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Hello,

I am wondering as I have been searching for 2 days now. (for this answer)

When entering cords on GPSr, do I just do North XX YY. ZZZ and then West XX YY.ZZZ

OR, should I leave out ZZZ ?

 

Let me know as I have scoured the forums for this answer-I am using a Garmin V.

Heading now to look for Firmware updates and also bought the newest map version- from Vs. 4 to Vs. 6.

 

We went on the 27th for the first time (caching) and found 3 of 6. Our fist search was boucing us all over. Got it, but we were off by 100 feet from our initial walk into the area. We actually found it when we were walking away after saying- "time to look elsewhere", Our GPS somehow got itself righted and got us w/i 5 feet. Help...

 

I am new to this and I appologise for going off track here on my questions.

 

Thanks.

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Some more info:

 

http://www.safnet.org/archive/702_howtogps.cfm

 

Other things to consider...

 

Were you wearing a daypack? If so, how many metal things were in/on the pack? Water affects the signal. Your body is a big bag of water, and if you have a hydration pack on your back, then....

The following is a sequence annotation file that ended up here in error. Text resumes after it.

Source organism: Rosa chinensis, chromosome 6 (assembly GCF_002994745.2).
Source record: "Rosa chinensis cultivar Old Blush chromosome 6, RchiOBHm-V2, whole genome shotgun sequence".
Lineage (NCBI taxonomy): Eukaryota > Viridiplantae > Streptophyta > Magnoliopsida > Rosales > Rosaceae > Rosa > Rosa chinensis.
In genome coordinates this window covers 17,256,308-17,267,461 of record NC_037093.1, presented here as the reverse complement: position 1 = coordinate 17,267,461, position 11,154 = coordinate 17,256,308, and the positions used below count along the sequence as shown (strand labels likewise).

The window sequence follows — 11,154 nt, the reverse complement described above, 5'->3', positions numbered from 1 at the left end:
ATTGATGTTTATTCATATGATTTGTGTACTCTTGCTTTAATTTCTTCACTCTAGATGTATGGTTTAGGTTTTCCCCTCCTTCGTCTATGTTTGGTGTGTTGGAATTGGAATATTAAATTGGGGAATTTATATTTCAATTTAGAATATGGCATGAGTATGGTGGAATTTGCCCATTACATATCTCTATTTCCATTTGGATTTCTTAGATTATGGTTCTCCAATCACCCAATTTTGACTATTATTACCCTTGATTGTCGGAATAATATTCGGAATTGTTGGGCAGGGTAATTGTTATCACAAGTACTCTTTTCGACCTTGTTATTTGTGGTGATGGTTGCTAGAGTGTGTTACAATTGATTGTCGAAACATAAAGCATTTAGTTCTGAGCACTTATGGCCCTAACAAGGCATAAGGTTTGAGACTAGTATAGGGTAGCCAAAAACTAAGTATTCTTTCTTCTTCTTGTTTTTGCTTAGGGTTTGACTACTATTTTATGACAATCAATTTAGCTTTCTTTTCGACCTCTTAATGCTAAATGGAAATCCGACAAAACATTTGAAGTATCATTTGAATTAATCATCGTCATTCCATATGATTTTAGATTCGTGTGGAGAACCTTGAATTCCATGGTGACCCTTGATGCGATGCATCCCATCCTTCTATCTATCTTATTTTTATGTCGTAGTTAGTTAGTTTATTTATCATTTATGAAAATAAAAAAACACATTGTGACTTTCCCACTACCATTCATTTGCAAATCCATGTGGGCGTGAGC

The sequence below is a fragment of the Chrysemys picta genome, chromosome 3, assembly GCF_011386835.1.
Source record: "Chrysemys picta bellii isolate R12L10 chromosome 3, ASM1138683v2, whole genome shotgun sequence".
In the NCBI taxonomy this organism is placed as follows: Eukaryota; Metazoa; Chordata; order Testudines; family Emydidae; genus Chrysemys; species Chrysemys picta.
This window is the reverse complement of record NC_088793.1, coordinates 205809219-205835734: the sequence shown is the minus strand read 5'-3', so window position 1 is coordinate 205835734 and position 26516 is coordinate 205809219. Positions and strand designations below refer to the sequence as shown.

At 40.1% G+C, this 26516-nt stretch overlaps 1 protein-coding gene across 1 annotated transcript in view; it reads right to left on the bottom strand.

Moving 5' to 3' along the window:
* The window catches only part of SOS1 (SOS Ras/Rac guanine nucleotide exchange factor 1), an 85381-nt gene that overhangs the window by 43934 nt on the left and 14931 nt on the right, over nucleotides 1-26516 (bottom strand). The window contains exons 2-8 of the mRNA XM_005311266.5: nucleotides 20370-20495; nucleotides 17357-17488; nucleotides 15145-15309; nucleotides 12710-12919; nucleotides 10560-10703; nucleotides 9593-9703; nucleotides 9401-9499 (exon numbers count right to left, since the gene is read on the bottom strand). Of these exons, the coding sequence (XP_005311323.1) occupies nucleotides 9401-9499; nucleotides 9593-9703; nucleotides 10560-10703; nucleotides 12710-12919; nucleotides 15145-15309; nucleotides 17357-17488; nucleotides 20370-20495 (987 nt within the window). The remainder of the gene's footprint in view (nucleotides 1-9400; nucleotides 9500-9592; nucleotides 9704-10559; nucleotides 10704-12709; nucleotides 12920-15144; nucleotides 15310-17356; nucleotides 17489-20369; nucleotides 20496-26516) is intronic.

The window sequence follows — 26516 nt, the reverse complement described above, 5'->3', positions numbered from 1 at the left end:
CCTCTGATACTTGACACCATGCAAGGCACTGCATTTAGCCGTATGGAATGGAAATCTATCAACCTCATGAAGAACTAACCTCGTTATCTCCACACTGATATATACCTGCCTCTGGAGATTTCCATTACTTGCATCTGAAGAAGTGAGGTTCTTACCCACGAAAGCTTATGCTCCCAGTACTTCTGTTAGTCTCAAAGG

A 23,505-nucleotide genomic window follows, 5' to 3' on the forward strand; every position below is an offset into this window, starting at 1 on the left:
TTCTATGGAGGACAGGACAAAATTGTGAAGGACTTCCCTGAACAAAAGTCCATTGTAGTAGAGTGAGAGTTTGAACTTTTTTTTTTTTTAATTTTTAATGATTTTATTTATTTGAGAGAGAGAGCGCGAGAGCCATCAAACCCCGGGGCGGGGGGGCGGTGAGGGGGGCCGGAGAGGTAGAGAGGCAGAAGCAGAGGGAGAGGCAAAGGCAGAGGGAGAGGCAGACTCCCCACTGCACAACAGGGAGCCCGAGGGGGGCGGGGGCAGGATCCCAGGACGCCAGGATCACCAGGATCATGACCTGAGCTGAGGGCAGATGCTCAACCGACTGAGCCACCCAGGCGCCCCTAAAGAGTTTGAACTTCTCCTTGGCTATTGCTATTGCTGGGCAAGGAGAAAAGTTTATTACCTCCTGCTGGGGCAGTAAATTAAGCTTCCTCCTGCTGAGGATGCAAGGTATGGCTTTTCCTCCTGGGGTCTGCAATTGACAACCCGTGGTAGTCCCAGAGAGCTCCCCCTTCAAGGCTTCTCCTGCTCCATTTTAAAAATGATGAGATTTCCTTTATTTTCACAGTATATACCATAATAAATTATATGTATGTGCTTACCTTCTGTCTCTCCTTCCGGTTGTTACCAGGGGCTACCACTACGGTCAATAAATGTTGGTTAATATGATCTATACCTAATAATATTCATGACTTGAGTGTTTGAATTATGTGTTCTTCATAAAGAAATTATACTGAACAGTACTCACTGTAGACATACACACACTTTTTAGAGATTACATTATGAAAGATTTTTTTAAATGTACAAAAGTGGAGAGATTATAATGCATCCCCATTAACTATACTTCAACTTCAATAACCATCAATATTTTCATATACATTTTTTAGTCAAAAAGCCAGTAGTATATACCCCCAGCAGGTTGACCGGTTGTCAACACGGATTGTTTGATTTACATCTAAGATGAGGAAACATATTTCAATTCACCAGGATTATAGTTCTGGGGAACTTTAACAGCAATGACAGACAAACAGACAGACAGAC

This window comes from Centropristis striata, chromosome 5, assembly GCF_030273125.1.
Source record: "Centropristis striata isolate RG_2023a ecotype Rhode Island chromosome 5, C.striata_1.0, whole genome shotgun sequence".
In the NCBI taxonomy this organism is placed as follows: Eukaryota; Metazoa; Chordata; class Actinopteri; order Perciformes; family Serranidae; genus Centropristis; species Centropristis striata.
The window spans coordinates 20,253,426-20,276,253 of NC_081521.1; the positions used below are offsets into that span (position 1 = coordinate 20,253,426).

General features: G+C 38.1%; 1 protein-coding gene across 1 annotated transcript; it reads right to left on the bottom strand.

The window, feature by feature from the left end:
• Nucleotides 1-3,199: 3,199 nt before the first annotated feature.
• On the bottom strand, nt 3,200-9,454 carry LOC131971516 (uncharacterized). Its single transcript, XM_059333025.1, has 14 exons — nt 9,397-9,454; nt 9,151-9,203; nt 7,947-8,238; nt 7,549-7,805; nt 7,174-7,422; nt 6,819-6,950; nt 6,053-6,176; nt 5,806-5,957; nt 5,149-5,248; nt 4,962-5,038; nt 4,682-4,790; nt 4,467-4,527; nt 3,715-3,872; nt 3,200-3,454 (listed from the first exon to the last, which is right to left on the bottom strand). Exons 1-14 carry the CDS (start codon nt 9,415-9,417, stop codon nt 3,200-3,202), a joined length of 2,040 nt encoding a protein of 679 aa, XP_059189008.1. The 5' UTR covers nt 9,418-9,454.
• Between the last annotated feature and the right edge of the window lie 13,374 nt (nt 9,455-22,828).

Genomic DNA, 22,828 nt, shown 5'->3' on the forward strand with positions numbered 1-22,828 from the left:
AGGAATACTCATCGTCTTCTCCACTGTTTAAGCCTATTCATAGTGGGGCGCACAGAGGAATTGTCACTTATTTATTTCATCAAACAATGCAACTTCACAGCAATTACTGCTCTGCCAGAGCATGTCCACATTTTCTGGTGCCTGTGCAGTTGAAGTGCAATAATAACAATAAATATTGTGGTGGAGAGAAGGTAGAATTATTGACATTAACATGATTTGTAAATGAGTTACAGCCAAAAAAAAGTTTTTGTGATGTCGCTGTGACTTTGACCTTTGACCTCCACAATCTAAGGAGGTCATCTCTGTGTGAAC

Clothing generally does not affect signal to any significant degree, unless there are many metal zippers or have stuff in the pockets. I have heard unconfirmed anecdotal reports that gore-tex lined clothing may reduce the signal. Doesn't seem likely, but I cannot completely ignore the possibility. In the case you were headed to a retro-70's disco party, shiny metallic clothing can do it. Or if you are a diehard Black Sabbath or Metallica fan and have more rings and studs in your head than in your car, then maybe. In these cases, simply shifting your body to get out of the way could improve things.

 

Also -- was it an electric fence?

 

Any one of the factors mentioned in any of the posts may not be enough to materialy affect the accuracy (30 feet is not bad anyway), but you could have a cumulative affect.

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Hello,

I am wondering as I have been searching for 2 days now. (for this answer)

When entering cords on GPSr, do I just do North XX YY. ZZZ and then West XX YY.ZZZ

OR, should I leave out ZZZ ?

 

. . .